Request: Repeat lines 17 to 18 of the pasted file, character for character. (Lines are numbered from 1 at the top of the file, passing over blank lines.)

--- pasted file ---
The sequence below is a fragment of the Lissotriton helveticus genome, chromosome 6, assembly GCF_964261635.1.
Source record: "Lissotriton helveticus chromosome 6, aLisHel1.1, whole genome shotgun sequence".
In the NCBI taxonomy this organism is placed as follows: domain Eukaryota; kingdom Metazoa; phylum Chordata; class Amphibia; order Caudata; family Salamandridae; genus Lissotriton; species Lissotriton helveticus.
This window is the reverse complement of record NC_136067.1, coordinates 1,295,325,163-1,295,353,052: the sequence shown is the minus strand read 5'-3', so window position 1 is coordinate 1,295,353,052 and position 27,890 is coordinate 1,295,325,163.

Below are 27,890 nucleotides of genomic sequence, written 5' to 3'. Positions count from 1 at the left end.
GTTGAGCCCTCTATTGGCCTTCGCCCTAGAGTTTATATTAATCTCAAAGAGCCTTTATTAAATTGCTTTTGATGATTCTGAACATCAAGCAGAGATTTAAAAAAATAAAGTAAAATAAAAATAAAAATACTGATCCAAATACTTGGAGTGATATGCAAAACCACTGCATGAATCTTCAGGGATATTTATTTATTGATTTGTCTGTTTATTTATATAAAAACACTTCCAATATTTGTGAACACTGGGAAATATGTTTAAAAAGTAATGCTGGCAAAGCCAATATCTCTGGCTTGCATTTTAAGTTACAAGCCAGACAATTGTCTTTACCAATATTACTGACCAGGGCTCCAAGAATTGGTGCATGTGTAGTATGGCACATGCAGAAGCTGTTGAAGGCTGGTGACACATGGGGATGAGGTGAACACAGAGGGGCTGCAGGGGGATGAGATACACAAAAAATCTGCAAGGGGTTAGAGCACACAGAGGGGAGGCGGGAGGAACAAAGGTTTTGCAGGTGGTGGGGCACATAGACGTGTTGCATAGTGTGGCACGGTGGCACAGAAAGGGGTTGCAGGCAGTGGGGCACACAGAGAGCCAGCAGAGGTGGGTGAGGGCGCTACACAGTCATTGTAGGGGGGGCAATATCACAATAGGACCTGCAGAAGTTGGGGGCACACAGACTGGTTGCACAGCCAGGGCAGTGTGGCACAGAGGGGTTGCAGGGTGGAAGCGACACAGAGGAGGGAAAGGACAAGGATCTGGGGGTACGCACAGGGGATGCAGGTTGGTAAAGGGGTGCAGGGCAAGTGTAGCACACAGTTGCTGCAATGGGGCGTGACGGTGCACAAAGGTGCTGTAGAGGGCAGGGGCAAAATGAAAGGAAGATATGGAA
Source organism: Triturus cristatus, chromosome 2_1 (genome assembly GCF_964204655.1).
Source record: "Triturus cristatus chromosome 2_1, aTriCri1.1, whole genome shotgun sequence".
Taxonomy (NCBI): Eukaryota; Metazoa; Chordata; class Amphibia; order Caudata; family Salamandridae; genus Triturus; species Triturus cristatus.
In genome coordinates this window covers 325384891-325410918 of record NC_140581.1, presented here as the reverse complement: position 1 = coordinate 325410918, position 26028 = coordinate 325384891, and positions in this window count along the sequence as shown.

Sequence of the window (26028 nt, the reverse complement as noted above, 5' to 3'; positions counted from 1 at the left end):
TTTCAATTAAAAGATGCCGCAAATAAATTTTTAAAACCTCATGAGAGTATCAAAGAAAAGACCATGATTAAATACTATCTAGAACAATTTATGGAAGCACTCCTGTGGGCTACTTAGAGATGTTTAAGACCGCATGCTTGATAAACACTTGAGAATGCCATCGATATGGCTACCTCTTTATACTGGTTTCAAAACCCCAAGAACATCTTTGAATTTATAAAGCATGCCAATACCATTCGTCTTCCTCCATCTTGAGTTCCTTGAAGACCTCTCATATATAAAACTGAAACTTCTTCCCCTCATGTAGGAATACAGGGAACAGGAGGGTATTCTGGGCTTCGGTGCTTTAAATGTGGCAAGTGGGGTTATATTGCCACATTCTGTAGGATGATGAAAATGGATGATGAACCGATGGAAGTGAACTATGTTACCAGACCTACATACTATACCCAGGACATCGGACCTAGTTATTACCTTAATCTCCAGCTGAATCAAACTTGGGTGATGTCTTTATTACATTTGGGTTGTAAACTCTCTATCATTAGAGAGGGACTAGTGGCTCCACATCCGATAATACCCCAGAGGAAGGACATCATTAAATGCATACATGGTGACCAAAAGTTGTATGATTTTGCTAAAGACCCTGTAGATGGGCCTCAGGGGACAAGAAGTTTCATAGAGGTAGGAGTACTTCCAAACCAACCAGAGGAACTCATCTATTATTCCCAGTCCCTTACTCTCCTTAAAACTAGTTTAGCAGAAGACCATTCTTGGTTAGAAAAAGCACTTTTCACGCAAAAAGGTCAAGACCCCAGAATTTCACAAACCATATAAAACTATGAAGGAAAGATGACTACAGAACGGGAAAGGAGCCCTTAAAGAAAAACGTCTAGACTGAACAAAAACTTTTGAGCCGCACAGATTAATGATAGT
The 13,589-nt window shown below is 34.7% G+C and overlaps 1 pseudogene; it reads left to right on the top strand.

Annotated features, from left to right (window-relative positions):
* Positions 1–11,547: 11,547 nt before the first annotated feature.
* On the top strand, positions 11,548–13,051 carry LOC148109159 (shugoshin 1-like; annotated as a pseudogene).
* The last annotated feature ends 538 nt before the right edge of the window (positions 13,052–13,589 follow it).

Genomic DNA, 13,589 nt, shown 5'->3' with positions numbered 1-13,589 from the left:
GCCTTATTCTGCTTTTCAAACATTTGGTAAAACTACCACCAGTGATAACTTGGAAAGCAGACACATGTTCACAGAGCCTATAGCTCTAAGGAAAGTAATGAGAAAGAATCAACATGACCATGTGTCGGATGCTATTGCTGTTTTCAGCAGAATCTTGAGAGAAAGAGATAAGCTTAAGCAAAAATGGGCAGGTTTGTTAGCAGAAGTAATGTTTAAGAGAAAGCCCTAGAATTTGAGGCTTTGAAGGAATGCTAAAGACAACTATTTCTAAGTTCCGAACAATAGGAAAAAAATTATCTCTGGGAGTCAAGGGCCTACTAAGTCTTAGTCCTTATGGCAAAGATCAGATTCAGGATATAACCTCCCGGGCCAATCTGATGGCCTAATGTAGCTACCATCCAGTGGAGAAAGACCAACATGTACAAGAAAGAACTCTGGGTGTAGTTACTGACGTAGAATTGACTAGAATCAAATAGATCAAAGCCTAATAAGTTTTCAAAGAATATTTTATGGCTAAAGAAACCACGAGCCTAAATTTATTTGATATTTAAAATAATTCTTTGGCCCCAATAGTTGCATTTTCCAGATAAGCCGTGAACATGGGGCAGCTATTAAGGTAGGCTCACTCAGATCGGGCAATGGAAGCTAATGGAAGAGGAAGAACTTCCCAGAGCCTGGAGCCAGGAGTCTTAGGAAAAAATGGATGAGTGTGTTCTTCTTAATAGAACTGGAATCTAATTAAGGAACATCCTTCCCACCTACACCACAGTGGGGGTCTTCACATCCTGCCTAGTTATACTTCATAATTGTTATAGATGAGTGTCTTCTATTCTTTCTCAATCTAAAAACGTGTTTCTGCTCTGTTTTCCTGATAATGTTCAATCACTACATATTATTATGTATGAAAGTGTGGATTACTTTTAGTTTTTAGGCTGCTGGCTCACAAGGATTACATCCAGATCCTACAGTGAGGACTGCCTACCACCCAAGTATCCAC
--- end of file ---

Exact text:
* The last annotated feature ends 538 nt before the right edge of the window (positions 13,052–13,589 follow it).

Genomic DNA, 13,589 nt, shown 5'->3' with positions numbered 1-13,589 from the left: